Genetic differentiation between populations of the moss Hylocomium splendens from low versus high elevation in the Scandinavian mountain range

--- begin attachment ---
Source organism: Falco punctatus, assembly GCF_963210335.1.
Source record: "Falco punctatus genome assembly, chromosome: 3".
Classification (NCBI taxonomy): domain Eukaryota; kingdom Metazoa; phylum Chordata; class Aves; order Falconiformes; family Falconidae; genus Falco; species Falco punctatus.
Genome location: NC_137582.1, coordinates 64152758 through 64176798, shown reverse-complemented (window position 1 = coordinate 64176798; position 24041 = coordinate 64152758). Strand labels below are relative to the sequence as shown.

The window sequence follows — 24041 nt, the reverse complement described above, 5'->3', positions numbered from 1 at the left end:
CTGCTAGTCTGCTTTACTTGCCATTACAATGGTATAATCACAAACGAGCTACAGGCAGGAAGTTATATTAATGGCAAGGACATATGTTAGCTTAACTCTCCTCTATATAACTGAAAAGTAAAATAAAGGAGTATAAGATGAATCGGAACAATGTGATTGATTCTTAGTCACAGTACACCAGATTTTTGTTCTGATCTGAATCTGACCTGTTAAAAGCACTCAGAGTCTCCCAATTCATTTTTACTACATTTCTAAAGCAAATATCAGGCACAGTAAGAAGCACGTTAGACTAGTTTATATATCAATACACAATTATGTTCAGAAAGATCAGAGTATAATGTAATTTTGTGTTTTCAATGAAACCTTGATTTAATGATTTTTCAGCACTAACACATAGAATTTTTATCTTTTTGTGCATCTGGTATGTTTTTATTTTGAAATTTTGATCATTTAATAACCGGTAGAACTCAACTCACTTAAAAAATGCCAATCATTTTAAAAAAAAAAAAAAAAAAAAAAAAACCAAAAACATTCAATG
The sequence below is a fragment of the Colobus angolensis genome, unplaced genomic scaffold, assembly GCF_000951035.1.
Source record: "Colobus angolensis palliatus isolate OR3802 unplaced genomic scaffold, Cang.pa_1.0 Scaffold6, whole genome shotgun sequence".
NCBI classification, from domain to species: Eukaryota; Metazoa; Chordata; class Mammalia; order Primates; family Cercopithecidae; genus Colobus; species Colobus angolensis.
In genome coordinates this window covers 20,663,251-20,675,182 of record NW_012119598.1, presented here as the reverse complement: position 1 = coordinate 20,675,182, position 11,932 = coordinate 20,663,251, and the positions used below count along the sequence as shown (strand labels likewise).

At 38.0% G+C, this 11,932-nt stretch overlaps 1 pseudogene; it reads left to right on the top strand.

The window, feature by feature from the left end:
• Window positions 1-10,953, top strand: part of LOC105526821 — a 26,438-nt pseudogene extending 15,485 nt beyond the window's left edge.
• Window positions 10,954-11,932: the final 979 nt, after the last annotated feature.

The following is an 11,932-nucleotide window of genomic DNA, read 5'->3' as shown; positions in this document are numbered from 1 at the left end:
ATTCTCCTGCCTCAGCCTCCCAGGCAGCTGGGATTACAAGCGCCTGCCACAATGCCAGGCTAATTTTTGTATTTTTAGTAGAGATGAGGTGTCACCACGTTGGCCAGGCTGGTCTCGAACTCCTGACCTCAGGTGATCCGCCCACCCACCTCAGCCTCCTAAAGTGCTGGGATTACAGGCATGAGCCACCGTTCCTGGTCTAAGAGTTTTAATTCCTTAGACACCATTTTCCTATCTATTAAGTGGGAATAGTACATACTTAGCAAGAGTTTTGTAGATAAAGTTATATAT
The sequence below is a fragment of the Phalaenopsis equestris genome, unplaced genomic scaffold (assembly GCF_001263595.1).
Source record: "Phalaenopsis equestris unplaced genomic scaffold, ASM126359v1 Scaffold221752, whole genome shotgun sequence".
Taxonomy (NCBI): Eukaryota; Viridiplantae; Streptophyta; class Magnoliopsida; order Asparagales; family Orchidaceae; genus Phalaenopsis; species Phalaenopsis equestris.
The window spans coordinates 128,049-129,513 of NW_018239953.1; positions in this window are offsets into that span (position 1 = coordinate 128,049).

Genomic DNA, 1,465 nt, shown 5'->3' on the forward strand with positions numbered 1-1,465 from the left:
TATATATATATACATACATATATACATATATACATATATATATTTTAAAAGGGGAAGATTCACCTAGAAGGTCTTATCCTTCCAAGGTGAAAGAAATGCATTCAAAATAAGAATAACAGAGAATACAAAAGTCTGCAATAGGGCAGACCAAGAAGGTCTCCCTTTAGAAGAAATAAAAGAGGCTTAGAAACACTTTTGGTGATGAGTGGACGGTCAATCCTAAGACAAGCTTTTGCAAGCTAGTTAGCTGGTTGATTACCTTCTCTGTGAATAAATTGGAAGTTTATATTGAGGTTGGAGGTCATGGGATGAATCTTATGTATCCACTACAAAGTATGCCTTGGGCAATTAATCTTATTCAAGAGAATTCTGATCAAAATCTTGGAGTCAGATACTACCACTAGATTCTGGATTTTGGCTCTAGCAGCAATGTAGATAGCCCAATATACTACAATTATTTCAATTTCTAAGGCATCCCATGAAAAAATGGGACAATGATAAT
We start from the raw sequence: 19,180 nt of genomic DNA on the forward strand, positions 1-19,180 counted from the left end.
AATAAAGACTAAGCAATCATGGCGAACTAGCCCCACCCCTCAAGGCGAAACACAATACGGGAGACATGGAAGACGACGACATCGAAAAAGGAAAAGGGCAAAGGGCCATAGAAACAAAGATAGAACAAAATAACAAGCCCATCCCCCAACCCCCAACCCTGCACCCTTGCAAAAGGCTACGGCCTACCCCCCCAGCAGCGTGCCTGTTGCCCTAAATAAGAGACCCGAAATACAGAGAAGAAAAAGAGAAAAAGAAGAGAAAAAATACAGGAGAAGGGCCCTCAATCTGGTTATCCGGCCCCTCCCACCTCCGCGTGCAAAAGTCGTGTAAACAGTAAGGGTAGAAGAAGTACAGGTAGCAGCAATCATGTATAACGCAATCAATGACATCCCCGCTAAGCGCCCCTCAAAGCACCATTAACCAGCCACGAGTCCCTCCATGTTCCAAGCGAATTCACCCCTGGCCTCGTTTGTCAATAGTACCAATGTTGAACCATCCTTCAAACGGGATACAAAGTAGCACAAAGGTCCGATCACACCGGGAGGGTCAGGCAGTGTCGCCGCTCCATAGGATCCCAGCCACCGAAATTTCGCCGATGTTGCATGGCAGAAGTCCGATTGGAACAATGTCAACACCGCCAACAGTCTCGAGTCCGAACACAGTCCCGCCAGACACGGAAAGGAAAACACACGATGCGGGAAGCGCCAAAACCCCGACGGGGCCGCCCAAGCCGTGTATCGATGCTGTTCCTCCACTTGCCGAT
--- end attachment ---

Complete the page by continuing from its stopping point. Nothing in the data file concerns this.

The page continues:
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To test the genetic relationship between alpine and subalpine forms of Hylocomium splendens, pairwise sampling was undertaken of populations from four areas, representing the southern and northern ranges of the Scandes. From each population I sampled 75 shoots in a hierarchical fashion, and these were screened for variation at 12 allozyme loci. The pairwise genetic identity (I) among subalpine and alpine populations was, respectively, 0.970 and 0.972, versus 0.946 between the altitudinal groups. This suggests that populations from subalpine and alpine zones are genetically differentiated. The total gene diversity (HT) based on polymorphic loci was slightly higher for alpine populations (0.330) than for subalpine populations (0.244), whereas the relative differentiation among populations (GST) was lower for alpine populations (0.054) than for subalpine populations (0.080). The number of observed clones was high in all populations, ranging from 18 to 29. Mean number of recorded haplotypes within 10x10 cm patches was higher in alpine populations than in subalpine populations, which in part could be explained by the nearly double ramet density in the former. I conclude that two main genetic variants of Hylocomium splendens, with different climate associations, occur in Scandinavia.